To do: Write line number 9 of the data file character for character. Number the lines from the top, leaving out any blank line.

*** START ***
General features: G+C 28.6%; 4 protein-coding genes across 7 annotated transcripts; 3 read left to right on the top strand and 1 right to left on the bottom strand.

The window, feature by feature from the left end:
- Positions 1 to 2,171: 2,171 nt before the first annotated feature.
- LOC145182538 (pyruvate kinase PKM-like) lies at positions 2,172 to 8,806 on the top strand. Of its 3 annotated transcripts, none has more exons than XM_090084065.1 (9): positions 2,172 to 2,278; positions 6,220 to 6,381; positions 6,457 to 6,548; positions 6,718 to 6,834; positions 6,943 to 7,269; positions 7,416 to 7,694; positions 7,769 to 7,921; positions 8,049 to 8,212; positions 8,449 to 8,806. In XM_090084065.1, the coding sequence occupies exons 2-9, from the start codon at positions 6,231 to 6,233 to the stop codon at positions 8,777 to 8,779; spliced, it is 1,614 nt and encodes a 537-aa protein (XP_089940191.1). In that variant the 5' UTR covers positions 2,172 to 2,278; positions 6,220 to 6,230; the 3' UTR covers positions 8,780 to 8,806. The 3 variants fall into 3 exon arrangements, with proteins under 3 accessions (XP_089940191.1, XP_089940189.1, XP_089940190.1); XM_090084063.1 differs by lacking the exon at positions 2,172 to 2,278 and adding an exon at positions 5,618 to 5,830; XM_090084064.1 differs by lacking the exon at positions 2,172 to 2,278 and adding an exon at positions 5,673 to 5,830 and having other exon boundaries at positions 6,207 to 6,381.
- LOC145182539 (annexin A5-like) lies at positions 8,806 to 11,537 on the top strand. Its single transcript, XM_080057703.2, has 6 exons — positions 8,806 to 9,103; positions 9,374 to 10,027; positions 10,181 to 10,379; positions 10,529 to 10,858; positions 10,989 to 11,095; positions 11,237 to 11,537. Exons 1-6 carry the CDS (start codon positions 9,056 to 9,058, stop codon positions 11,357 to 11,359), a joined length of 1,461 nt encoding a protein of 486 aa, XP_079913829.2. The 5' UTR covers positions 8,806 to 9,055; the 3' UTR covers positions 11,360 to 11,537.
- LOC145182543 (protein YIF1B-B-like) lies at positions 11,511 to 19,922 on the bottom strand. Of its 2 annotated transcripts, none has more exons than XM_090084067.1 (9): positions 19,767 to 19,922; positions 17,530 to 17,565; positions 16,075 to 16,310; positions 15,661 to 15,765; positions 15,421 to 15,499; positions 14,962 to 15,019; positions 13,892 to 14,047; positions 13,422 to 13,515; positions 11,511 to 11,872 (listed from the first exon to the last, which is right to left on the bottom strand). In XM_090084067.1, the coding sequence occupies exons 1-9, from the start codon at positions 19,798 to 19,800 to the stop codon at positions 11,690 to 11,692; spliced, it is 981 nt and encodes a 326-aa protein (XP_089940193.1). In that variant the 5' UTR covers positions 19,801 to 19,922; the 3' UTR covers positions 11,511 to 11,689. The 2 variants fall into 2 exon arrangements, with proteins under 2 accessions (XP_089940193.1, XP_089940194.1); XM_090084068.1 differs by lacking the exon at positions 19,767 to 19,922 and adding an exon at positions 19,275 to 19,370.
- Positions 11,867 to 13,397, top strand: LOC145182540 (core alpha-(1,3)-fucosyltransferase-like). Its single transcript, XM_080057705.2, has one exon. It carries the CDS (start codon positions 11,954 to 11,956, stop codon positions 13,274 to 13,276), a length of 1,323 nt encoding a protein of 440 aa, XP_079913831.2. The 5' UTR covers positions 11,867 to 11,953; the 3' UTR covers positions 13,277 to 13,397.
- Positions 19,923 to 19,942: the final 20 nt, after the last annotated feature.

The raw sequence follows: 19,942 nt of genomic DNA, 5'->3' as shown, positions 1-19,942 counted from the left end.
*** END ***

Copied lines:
The raw sequence follows: 19,942 nt of genomic DNA, 5'->3' as shown, positions 1-19,942 counted from the left end.